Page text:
A raw food diet is fine for puppies. They can start being weaned with new smells, tastes and textures, onto a soft raw mince from 2.5 to 3 weeks of age, and can be offered raw bones from 5 weeks of age.

    Where can I learn more?

    An excellent resource is Honey's Raw Food for Dogs They have a pdf booklet, Honey's Natural Handbook for Dogs, that you can download free of charge from their website. Also check out the advice at Nurturing by Nature (my supplier) Raw Pet Food Feeding Guide - Get The Best from The BARF Diet and Wolf Tucker Raw Dog Food | Raw Feeding The BARF Diet | WolfTucker.co.uk

    There's a nice article here written by a vet who saw great improvements in her own pet when she converted to raw: Feeding Raw: A Vet's First Thoughts by Dr. Vicky Simon

    Books:

    As mentioned above, Honey's Natural Feeding Handbook for Dogs
    Work Wonders
    , by Tom Lonsdale
    Natural Nutrition for Dogs and Cats by Kymythy R Schultze
    Why You Need to Feed Your Dog a Raw Food Diet by Amy Marshall (explains "WHY" quite well)
    Give Your Dog a Bone by Ian Billinghurst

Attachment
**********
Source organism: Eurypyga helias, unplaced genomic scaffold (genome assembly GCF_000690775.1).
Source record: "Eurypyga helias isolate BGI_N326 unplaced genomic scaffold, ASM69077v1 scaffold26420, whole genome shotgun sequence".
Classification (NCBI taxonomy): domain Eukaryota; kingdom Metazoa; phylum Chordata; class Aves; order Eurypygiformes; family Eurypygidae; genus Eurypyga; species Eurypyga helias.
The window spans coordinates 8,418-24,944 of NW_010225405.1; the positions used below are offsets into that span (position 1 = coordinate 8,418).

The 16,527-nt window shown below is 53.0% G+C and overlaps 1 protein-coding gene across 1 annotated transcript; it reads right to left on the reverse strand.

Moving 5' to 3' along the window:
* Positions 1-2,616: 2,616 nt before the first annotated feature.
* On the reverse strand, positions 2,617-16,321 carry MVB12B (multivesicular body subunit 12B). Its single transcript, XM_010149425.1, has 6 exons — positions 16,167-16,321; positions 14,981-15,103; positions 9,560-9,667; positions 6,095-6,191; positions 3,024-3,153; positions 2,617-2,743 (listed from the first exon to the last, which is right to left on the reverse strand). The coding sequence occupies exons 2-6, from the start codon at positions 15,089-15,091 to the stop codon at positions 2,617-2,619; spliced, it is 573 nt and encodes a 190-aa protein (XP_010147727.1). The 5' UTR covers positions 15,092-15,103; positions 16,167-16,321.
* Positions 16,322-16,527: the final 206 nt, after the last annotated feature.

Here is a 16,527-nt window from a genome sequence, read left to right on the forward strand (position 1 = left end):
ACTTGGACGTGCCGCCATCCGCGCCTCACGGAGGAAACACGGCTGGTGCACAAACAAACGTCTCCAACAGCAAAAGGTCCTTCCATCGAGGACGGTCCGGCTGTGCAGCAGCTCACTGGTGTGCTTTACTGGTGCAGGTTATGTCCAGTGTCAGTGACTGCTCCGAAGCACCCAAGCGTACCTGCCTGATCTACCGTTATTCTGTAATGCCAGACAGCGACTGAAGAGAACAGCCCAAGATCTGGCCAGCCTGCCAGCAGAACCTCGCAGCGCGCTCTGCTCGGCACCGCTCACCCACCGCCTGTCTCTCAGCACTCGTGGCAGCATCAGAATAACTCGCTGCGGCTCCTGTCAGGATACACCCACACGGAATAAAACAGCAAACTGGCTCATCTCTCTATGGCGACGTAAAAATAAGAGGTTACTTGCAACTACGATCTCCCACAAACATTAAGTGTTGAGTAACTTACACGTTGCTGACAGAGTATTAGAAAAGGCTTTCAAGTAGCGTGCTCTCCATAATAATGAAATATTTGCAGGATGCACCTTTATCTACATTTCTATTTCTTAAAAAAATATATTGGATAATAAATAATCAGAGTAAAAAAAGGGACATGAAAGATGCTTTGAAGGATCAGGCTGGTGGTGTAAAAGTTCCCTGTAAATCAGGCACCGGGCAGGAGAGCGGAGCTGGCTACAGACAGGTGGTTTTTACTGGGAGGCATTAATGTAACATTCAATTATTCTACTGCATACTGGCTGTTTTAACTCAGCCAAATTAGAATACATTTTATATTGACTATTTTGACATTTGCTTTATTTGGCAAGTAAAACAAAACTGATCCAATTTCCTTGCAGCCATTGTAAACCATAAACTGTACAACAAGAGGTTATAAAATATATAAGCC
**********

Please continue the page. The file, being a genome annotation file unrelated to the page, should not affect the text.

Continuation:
The Barf Diet by Ian Billinghurst
     
    Last edited: Mar 13, 2021
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  2. RGC

    RGC Active Member Registered

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    A propos embarking upon a raw diet; currently she gets, as a mixer with her Forthglade, a handle of Burns Original Fish & Brown Rice dry food. Is it advisable to cut this out completely when she starts the raw regime? I appreciate that my question may seem facile but our previous rescued whippets had no skin itchiness - my main reason for a raw diet is to see whether her itchiness is diet related. How about chews? She’s used to Good Boy Chewy Twists with Chicken (<2 daily) and 1 Lily’s Kitchen Woofbrush as part of a searching game post tea.